What Exactly Did Jesus Say about Being Judgmental?March 25, 2015 at 1:02 pm | Posted in Matthew, parables | 3 Comments
Tags: commentary on Matthew, hypocrisy, hypocrites, judgment, Judgmental, Matthew 7, Pharisees, Sermon on the Mount, Sunday School lessons on Matthew
Matthew Chapter 7 deals with judgment, beginning with the practice of judging others.
Judge not, that ye be not judged. For with what judgment ye judge, ye shall be judged: and with what measure ye mete, it shall be measured to you again.
Judging others to a standard you can’t bear yourself is the essence of hypocrisy – and hypocrisy was one of the marks of the Pharisees.
And why beholdest thou the mote that is in thy brother’s eye, but considerest not the beam that is in thine own eye? Or how wilt thou say to thy brother, Let me pull out the mote out of thine eye; and, behold, a beam is in thine own eye? Thou hypocrite, first cast out the beam out of thine own eye; and then shalt thou see clearly to cast out the mote out of thy brother’s eye.
Jesus began with a humorous illustration, but the humor turned serious when He called them hypocrites. As followers of Jesus, our main focus should be on judging ourselves so that we can help others. The Pharisees judged others to make themselves look good.
In the natural realm, I have some fairly serious eye problems, and am a frequent visitor at the eye doctor’s office. One thing I’ve learned from being poked and probed and examined is that great tenderness is needed in the field of eye care. Spiritually speaking, though, the same principle applies just as much. If you ever find yourself in a position to help a brother recognize and remove a spiritual fault from his life (and that’s a big “if” – something to be considered carefully and thoroughly and prayerfully before proceeding), then you will need to proceed the way you would if you were removing a sliver from his eye: with great tenderness and care.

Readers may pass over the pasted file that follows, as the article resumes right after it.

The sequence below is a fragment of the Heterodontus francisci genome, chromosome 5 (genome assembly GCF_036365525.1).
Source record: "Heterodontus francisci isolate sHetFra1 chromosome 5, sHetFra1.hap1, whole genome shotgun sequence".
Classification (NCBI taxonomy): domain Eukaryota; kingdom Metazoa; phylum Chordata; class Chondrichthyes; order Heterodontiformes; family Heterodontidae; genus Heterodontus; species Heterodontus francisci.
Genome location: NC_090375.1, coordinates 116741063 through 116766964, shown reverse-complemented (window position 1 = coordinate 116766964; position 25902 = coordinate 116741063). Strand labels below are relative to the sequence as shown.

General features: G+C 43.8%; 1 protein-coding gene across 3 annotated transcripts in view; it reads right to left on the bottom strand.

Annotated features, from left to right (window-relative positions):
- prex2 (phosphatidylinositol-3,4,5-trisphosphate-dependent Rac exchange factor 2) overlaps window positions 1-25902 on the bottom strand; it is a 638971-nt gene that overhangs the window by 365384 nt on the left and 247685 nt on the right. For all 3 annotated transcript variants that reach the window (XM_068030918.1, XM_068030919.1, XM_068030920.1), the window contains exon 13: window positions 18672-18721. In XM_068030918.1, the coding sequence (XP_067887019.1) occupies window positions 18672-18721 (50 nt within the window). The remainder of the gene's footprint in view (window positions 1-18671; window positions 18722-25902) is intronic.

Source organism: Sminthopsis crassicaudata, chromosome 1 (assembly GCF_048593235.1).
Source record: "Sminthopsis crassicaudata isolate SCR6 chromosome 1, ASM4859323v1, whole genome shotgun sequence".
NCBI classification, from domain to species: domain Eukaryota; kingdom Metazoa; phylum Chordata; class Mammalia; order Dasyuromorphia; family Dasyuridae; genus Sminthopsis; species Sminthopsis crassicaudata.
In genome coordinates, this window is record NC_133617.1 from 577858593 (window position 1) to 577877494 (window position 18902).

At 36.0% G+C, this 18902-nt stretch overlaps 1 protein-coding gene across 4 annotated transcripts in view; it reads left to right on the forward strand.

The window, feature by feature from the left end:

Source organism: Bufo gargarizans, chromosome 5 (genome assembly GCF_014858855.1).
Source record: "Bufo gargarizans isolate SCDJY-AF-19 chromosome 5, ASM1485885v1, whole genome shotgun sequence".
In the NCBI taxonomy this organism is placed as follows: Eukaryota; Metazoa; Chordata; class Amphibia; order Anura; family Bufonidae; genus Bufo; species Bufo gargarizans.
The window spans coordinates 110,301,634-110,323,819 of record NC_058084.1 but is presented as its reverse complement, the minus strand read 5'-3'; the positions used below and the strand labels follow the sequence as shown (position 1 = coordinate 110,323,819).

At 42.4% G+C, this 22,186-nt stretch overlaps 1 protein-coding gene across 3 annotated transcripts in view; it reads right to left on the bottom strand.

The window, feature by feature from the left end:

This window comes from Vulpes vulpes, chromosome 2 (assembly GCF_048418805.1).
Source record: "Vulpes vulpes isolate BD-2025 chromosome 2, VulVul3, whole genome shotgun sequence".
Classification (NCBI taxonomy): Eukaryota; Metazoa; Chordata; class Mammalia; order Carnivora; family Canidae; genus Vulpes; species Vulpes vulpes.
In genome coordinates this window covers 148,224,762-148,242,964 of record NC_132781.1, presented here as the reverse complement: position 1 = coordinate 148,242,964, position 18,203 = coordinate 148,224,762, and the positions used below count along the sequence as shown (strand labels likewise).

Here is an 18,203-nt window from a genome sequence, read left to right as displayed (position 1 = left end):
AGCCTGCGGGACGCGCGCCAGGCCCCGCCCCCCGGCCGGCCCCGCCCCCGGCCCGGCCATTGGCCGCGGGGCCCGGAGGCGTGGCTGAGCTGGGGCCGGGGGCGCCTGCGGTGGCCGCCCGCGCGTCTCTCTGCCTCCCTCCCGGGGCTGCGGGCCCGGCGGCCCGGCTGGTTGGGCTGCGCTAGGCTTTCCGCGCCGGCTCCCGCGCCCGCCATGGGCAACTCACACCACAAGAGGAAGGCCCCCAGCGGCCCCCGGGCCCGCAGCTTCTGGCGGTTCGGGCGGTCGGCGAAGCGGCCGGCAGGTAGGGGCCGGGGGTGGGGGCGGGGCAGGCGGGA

Give not that which is holy unto the dogs, neither cast ye your pearls before swine, lest they trample them under their feet, and turn again and rend you.
We must exercise discernment in church discipline because God has trusted us to handle the “holy things” of the Lord. In the Old Testament, the worship in the Tabernacle and the Temple had to be very orderly and precise, in order to prevent that which was considered holy and clean from becoming defiled and made unclean by that which was profane. New Testament worship is different, but the principle still applies. Just as the cups and dishes in the Temple were treated with reverence, so must our words and attitudes be handled somewhat delicately and with attentive gentleness.
Matthew Chapter 7 eventually shifts from judgment of ourselves to our judgment of others to God’s judgment of us.
Therefore whosoever heareth these sayings of mine, and doeth them, I will liken him unto a wise man, which built his house upon a rock: And the rain descended, and the floods came, and the winds blew, and beat upon that house; and it fell not: for it was founded upon a rock. And every one that heareth these sayings of mine, and doeth them not, shall be likened unto a foolish man, which built his house upon the sand: And the rain descended, and the floods came, and the winds blew, and beat upon that house; and it fell: and great was the fall of it.
In this parable both houses looked sturdy. Both builders had good intentions. So what was the difference? Why was one house sturdy and one not sturdy? The difference was the foundations. Christ Jesus the Solid Rock is our foundation. That’s why we see this teaching right after the Lord’s statement about false professions. A false profession will hold up fine and look strong until the storm of judgment comes.
Your life may look sturdy. You may have your hope in a supportive family, a good job, loyal friends, good works, financial security, and your own logical belief system. But when the storm hits, only hope founded on Christ the Solid Rock will stand.